Tryon first began riding horses in competitions at age 8. She was a firefighter at the Eastside Fire and Rescue in suburban Seattle in 1997 when she saw an ad for a horse in the paper. It mentioned the horse was sired by Polynesian Sire, which she knew to be a particularly strong jumping horse.
Based on bloodlines alone, she and a friend bought Poggio for $2,500. A week later Tryon traded with her friend - Poggio for a horse Tryon had on her farm.
It was not love at first sight.
``He was in pretty sad shape,'' Tryon said. ``His feet needed attention. He had been living in a paddock with a bunch of horses and was a bit chewed up. And his feet were not put on his body very straight. He had long hair that needed cut. He certainly wasn't a show horse.''
Poggio had a short and failed career in thoroughbred racing before becoming a pack horse. Tryon's challenge: Make Poggio a master of dressage - the disciplined display of natural movements often called ``horse ballet'' - plus show jumping and cross-country racing.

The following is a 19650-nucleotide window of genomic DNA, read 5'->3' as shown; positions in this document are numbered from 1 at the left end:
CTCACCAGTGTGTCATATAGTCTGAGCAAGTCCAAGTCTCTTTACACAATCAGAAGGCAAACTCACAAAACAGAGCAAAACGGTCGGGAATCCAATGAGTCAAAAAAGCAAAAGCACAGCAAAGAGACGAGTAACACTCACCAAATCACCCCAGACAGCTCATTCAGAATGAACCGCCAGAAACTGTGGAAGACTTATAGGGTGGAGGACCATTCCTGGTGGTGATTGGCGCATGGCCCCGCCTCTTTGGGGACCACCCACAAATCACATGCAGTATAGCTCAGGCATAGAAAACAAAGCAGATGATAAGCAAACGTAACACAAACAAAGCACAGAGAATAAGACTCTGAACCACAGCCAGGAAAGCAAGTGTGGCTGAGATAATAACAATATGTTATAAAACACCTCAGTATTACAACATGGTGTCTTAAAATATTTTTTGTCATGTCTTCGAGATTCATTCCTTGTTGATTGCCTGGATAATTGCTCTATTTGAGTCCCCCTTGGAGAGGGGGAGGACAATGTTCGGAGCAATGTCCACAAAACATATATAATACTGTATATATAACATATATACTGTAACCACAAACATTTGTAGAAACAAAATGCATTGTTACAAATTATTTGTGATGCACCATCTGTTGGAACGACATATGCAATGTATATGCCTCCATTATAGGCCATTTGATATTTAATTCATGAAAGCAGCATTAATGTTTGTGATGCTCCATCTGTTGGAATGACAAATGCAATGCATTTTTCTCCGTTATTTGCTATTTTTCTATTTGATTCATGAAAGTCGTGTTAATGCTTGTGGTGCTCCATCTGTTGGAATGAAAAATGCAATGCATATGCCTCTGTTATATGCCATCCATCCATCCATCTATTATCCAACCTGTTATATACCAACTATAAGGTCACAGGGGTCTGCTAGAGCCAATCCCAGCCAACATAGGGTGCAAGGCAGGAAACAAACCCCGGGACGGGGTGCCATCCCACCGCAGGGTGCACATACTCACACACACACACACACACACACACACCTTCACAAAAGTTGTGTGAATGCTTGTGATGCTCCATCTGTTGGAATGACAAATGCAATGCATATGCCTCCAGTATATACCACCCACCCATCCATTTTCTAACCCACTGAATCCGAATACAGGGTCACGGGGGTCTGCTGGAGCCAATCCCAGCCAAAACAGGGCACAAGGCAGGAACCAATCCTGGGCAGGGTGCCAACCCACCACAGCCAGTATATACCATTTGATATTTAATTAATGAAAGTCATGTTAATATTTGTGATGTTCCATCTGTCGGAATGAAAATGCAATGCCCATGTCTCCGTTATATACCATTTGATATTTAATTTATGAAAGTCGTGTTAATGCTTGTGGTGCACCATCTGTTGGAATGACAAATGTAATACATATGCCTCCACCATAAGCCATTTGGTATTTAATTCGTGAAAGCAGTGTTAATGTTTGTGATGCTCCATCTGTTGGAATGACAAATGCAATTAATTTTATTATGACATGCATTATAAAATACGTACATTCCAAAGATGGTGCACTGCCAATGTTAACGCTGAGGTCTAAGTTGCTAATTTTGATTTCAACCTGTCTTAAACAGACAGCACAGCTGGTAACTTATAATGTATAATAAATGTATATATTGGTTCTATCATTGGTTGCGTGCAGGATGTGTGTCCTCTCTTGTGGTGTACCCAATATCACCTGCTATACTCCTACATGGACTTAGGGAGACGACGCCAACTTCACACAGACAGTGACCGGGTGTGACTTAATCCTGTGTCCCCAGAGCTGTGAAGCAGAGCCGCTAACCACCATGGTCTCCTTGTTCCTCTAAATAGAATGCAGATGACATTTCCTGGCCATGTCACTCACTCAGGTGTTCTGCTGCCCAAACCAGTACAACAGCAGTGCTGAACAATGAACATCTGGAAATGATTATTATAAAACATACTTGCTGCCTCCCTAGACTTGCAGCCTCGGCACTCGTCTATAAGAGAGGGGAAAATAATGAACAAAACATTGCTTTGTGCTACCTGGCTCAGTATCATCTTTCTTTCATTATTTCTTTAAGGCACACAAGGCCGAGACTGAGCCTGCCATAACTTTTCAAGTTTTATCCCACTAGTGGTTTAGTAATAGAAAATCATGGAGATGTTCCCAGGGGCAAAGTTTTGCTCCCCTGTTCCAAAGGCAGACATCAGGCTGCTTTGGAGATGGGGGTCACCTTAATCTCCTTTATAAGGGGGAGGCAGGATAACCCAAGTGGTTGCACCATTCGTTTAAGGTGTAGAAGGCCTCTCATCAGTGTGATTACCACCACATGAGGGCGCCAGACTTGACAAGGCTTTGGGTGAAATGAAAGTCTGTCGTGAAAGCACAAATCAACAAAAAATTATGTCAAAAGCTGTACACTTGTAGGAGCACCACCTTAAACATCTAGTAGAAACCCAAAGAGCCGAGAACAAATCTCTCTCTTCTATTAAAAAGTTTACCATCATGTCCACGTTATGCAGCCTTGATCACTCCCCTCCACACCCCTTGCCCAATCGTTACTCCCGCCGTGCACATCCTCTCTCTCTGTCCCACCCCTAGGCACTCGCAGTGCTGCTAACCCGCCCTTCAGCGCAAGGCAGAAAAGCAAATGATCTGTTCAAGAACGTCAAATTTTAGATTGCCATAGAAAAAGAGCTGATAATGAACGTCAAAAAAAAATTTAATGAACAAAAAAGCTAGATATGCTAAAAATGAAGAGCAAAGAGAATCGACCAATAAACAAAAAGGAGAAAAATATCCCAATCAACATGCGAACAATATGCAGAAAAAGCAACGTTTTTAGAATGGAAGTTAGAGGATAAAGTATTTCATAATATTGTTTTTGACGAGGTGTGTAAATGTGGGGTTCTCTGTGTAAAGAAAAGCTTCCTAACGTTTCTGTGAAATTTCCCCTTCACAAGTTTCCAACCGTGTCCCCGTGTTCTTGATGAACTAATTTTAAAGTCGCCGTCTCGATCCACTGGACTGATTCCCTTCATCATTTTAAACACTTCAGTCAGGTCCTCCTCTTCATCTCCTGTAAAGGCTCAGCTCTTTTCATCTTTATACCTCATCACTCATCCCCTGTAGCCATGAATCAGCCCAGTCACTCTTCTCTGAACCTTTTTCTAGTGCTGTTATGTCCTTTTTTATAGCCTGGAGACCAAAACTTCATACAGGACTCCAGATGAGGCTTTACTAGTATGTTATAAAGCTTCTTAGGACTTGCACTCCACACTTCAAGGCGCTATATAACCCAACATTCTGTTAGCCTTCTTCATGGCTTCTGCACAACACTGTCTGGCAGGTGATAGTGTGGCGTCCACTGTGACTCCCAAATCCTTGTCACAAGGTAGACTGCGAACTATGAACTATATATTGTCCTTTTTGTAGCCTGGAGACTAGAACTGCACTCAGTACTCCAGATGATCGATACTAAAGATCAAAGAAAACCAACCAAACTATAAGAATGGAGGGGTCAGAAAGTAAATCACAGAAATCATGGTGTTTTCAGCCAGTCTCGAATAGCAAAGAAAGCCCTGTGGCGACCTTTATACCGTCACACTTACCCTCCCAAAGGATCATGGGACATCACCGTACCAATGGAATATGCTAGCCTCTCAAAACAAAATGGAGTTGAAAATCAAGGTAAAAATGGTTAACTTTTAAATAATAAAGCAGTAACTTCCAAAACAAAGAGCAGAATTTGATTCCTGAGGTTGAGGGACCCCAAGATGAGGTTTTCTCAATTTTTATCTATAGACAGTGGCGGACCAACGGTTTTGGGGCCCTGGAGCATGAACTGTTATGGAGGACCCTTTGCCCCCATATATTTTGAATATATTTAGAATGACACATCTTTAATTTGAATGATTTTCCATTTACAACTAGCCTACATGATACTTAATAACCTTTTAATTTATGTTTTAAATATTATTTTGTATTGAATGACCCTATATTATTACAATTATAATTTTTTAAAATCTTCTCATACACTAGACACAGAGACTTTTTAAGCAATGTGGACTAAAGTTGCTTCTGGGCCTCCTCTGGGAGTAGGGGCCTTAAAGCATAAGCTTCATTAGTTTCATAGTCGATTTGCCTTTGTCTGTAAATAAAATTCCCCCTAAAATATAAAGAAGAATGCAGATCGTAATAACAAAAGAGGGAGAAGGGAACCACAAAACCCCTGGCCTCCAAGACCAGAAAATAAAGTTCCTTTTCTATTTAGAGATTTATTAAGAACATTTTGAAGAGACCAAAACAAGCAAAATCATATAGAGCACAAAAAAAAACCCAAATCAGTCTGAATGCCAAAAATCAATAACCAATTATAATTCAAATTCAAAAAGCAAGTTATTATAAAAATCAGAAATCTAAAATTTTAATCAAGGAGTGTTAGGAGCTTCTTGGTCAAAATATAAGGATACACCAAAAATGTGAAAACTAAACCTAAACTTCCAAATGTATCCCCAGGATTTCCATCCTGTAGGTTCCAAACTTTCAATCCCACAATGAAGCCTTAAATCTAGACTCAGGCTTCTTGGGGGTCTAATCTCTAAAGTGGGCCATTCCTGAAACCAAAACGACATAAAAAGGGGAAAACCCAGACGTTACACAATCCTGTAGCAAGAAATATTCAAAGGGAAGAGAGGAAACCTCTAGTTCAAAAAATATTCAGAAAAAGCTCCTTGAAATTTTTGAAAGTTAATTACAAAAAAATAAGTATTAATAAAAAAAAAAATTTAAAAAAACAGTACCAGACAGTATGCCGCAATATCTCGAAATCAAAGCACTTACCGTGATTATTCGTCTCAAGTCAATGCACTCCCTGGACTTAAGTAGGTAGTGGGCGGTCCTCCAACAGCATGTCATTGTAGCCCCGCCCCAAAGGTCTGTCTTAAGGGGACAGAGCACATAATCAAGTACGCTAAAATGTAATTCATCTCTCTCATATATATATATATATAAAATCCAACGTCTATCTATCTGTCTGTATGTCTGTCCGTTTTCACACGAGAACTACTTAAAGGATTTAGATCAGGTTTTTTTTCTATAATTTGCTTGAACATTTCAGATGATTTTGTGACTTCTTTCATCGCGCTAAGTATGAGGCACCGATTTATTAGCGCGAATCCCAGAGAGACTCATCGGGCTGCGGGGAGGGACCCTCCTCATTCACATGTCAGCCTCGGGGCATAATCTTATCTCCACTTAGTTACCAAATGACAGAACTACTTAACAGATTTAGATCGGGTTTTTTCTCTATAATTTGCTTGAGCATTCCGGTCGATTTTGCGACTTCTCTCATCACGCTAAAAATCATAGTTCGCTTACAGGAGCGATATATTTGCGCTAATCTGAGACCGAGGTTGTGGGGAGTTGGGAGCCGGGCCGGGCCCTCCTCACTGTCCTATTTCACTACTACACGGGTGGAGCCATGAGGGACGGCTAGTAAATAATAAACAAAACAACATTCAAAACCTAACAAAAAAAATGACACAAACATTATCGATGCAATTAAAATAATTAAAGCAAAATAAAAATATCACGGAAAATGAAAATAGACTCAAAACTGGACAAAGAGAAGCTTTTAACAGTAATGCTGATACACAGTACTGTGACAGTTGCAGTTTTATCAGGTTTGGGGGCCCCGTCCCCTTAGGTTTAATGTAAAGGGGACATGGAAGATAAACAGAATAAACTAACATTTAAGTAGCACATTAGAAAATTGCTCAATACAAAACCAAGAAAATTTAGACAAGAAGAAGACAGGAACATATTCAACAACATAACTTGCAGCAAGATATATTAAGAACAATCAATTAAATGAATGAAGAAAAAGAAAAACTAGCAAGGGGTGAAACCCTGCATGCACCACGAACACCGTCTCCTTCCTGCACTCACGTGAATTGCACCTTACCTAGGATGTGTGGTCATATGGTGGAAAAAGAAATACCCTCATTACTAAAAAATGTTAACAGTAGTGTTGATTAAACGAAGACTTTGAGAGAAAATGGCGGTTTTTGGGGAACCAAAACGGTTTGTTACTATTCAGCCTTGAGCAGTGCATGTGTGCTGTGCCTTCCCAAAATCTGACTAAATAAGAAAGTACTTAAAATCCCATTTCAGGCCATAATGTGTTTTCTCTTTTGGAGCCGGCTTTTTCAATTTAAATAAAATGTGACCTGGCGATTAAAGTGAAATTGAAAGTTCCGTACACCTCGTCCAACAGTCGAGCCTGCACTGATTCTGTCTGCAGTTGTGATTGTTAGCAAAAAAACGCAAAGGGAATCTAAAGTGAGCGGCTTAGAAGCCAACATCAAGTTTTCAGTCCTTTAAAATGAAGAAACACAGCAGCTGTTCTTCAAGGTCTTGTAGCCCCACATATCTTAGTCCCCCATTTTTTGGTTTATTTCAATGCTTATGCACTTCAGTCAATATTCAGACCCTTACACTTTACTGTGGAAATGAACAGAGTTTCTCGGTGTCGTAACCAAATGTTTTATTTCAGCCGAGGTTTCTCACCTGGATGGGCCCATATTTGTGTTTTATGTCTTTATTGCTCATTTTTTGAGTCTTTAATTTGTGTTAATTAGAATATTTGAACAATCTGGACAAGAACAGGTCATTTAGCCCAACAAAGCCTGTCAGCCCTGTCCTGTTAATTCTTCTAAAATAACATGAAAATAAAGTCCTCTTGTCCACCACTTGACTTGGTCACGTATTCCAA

Throughout exhaustive retraining, Poggio showed his inherent jumping ability. Within one year, he was the first horse Tryon rode in a world-class eventing competition. Three years later, they were world champions. Now they are back in the Olympics.
``He has very much stepped out of his skill level,'' Tryon said.
Tryon, who co-owns Poggio with Mike Hart, sees this as the horse's finale after a decade of transformation.
``I'm planning this to be his last big international competition. He certainly doesn't owe me anything,'' she said. ``What I want for him is to step away from competition when he is still healthy and happy.''